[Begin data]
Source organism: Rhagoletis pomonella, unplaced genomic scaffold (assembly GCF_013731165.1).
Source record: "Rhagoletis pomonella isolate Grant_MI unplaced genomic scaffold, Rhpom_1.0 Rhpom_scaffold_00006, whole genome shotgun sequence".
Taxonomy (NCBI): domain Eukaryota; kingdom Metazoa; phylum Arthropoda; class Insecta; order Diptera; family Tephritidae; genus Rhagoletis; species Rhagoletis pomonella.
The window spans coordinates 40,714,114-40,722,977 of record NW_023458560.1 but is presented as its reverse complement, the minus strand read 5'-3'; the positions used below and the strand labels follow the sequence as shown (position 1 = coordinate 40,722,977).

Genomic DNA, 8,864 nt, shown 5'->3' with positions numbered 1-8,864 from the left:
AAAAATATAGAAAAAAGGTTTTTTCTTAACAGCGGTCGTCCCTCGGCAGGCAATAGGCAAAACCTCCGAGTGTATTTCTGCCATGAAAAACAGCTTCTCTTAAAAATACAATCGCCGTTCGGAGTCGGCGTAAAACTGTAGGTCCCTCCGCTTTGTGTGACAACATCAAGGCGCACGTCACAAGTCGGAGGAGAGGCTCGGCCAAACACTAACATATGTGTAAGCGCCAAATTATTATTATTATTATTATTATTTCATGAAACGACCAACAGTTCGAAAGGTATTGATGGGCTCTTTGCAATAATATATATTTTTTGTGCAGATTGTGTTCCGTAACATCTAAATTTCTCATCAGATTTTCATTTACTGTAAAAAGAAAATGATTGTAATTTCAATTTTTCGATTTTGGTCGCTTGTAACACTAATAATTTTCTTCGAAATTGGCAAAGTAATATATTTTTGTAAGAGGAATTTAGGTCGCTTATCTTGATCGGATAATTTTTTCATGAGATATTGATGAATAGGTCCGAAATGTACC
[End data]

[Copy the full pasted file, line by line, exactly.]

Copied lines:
Source organism: Rhagoletis pomonella, unplaced genomic scaffold (assembly GCF_013731165.1).
Source record: "Rhagoletis pomonella isolate Grant_MI unplaced genomic scaffold, Rhpom_1.0 Rhpom_scaffold_00006, whole genome shotgun sequence".
Taxonomy (NCBI): domain Eukaryota; kingdom Metazoa; phylum Arthropoda; class Insecta; order Diptera; family Tephritidae; genus Rhagoletis; species Rhagoletis pomonella.
The window spans coordinates 40,714,114-40,722,977 of record NW_023458560.1 but is presented as its reverse complement, the minus strand read 5'-3'; the positions used below and the strand labels follow the sequence as shown (position 1 = coordinate 40,722,977).

Genomic DNA, 8,864 nt, shown 5'->3' with positions numbered 1-8,864 from the left:
AAAAATATAGAAAAAAGGTTTTTTCTTAACAGCGGTCGTCCCTCGGCAGGCAATAGGCAAAACCTCCGAGTGTATTTCTGCCATGAAAAACAGCTTCTCTTAAAAATACAATCGCCGTTCGGAGTCGGCGTAAAACTGTAGGTCCCTCCGCTTTGTGTGACAACATCAAGGCGCACGTCACAAGTCGGAGGAGAGGCTCGGCCAAACACTAACATATGTGTAAGCGCCAAATTATTATTATTATTATTATTATTTCATGAAACGACCAACAGTTCGAAAGGTATTGATGGGCTCTTTGCAATAATATATATTTTTTGTGCAGATTGTGTTCCGTAACATCTAAATTTCTCATCAGATTTTCATTTACTGTAAAAAGAAAATGATTGTAATTTCAATTTTTCGATTTTGGTCGCTTGTAACACTAATAATTTTCTTCGAAATTGGCAAAGTAATATATTTTTGTAAGAGGAATTTAGGTCGCTTATCTTGATCGGATAATTTTTTCATGAGATATTGATGAATAGGTCCGAAATGTACC